BTW, most of what you're talking about only involves the EU peripherally

                How national governments resolve national problems (and most of what you've bi**hed about are national problems) are down to the people the voters elect to run the their nations governments.

                IOW most of what your complaining about should be piled at the doors of the Home Office.

                Otherwise known as the UK Designated "Centre for Evil."

                Do you feel you played like a banjo? You should

              3. John Smith 19 Gold badge
                Unhappy

                Anyway, so yes, with my postal vote, in a moment of anger

                Do you actually live in the UK?

                Or did you just decide to drop everyone else down the sh**ter because someone bad mouthed you and your unthinking reflex action was not (as it should have been) blame your local government but "Blame the furriners" ?

                Maybe one day your maturity will match your age.*

                *But I won't be counting those days. I don't think you have enough left.

            2. Anonymous Coward
              Anonymous Coward

              Re: Vogon

              "Ideas that correlate negatively with education level are usually not good ones."

              Don't lots of educated people vote Labour? The country is still picking itself up for the mess they left last time round.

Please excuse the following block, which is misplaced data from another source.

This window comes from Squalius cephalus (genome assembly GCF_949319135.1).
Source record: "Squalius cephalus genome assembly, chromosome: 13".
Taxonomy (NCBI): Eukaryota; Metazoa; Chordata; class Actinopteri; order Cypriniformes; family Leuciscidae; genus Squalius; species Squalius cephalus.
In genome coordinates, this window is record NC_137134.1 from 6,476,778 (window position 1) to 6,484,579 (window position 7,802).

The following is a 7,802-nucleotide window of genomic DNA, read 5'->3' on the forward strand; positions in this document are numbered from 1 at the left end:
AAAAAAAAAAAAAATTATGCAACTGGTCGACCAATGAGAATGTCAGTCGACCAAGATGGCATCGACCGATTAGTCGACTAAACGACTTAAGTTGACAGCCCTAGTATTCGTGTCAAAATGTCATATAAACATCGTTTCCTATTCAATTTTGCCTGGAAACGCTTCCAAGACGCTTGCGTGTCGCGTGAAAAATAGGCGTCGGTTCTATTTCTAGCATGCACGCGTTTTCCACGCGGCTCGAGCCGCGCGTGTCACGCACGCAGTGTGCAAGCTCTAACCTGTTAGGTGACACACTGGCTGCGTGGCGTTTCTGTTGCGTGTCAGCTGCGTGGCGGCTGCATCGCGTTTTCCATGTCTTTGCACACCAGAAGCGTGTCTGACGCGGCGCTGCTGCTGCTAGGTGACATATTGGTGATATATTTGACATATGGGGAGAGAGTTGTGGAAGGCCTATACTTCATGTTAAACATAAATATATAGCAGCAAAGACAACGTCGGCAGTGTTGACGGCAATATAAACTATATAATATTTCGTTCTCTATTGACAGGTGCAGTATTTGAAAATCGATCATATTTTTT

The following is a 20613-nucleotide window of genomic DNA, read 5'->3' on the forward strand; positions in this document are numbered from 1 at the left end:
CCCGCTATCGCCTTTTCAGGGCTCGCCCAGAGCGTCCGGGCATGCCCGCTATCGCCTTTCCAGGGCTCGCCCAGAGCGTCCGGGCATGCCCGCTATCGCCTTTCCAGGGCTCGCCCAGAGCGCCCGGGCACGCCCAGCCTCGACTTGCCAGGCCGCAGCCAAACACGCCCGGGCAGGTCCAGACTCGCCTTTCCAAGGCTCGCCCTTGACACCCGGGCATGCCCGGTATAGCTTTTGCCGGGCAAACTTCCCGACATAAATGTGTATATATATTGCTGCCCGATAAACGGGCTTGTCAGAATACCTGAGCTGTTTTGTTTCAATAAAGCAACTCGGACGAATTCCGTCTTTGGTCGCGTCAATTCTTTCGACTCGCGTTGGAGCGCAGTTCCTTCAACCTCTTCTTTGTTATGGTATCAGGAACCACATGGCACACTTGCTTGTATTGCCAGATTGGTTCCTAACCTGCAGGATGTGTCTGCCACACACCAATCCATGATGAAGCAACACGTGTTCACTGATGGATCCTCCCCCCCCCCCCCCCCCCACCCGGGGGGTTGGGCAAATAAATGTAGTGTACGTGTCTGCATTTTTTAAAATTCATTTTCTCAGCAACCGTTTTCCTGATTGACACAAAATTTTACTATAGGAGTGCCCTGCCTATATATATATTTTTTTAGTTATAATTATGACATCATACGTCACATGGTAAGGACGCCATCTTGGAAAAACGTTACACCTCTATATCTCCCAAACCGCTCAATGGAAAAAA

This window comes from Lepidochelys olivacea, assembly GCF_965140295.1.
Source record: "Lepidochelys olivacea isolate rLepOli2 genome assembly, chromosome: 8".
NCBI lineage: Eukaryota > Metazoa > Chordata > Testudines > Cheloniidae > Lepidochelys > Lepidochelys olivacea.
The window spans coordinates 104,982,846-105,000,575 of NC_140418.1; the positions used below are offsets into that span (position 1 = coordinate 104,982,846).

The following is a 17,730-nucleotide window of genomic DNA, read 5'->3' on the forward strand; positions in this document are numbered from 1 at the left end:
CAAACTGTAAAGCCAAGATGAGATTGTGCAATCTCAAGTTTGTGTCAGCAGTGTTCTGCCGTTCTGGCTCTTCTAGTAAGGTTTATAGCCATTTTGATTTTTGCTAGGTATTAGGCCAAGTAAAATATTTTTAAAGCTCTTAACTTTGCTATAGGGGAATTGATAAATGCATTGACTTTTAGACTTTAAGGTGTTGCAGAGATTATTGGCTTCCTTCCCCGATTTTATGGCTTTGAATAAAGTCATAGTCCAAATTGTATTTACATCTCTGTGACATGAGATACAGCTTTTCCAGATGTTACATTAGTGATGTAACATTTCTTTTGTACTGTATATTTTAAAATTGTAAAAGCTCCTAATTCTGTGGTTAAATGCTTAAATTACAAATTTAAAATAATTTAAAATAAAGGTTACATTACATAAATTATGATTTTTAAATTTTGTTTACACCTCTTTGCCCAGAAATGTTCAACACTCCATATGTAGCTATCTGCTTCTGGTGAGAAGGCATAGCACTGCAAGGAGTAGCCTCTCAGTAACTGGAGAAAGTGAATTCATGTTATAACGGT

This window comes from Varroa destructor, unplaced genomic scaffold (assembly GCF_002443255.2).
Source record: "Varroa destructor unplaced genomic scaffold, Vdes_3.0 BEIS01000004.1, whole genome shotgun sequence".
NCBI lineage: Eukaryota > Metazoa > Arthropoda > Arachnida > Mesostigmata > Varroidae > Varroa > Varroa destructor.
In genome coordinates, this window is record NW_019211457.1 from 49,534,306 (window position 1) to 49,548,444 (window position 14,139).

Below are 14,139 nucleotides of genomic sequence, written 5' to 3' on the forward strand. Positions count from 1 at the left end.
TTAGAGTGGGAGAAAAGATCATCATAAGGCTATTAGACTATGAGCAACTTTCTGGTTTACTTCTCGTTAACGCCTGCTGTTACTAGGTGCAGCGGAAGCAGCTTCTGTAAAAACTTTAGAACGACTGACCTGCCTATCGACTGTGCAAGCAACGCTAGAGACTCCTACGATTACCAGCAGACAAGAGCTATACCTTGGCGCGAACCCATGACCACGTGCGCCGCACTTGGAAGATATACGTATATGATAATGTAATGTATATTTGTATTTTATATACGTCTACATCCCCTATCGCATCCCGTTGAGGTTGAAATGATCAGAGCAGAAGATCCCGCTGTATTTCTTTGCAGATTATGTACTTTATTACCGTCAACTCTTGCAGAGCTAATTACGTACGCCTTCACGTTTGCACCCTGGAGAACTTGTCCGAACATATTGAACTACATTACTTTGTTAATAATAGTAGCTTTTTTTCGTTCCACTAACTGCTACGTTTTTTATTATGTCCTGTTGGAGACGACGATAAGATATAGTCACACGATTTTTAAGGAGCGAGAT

1. Anonymous Coward
                Anonymous Coward

                Re: Vogon

                "The country is still picking itself up for the mess they left last every time round."

                FTFY

              2. Alien8n Silver badge

                Re: Vogon

                "Don't lots of educated people vote Labour? The country is still picking itself up for the mess they left last time round."

                Actually they did a pretty good job considering. Not that I would ever vote for Blair, they're were pretty much just a paler shade of blue. The "mess" as you call it was actually a result of the collapse of the US sub-prime market and the resultant collapse of the world banking sector.

                What's more interesting is that the current lot sold austerity on the promise that they'd eliminate national debt. Instead they've dramatically increased national debt while simultaneously making every person in the UK worse off except for the top 1%. The exact reverse of what happened in the rest of the EU's more socialist leaning countries.

                And as for Brexit, the best idea we have for where the UK will be post-Brexit is actually 1970's Britain. So pretty much we're screwed, with Labour and Conservative governments flip-flopping between each other and inflation reaching dizzying heights again. Fuel prices sky rocketing. But at least I'll be able to afford a house again...

            3. Anonymous Coward
              Anonymous Coward

              Re: Vogon

              Educated does NOT mean intelligent. Anyway, some dork on the internet claiming all his "friends" are PhD's is laughable.

              Quite why people want a bunch of unelected bureaucrat's in Brussels telling what time of the day they can even take a shit puzzles me. Britain can get along fine without the EU, and any problems are likely to be deliberately caused by the EU bureaucracy to "punish" Britain for having the temerity to leave.

              Just the sort of vindictive people most of the posters seem to want to suck up to.

              1. Alien8n Silver badge

                Re: Vogon